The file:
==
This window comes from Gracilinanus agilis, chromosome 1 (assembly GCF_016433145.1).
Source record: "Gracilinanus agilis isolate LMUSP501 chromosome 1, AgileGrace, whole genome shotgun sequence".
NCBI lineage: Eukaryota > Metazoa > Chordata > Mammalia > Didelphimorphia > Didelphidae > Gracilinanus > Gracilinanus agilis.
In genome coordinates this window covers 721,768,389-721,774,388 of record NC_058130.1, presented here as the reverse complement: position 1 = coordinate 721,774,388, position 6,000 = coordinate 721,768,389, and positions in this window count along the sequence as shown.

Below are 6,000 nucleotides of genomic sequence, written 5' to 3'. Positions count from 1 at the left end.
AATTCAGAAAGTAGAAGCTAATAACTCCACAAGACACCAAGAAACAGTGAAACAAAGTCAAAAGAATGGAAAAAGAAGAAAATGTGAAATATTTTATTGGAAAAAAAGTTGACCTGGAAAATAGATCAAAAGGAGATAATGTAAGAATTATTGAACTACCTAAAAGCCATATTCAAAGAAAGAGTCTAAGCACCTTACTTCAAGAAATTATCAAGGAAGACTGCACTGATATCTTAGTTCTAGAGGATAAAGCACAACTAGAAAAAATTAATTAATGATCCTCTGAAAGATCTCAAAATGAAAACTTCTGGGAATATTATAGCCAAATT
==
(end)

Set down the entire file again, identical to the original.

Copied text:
This window comes from Gracilinanus agilis, chromosome 1 (assembly GCF_016433145.1).
Source record: "Gracilinanus agilis isolate LMUSP501 chromosome 1, AgileGrace, whole genome shotgun sequence".
NCBI lineage: Eukaryota > Metazoa > Chordata > Mammalia > Didelphimorphia > Didelphidae > Gracilinanus > Gracilinanus agilis.
In genome coordinates this window covers 721,768,389-721,774,388 of record NC_058130.1, presented here as the reverse complement: position 1 = coordinate 721,774,388, position 6,000 = coordinate 721,768,389, and positions in this window count along the sequence as shown.

Below are 6,000 nucleotides of genomic sequence, written 5' to 3'. Positions count from 1 at the left end.
AATTCAGAAAGTAGAAGCTAATAACTCCACAAGACACCAAGAAACAGTGAAACAAAGTCAAAAGAATGGAAAAAGAAGAAAATGTGAAATATTTTATTGGAAAAAAAGTTGACCTGGAAAATAGATCAAAAGGAGATAATGTAAGAATTATTGAACTACCTAAAAGCCATATTCAAAGAAAGAGTCTAAGCACCTTACTTCAAGAAATTATCAAGGAAGACTGCACTGATATCTTAGTTCTAGAGGATAAAGCACAACTAGAAAAAATTAATTAATGATCCTCTGAAAGATCTCAAAATGAAAACTTCTGGGAATATTATAGCCAAATT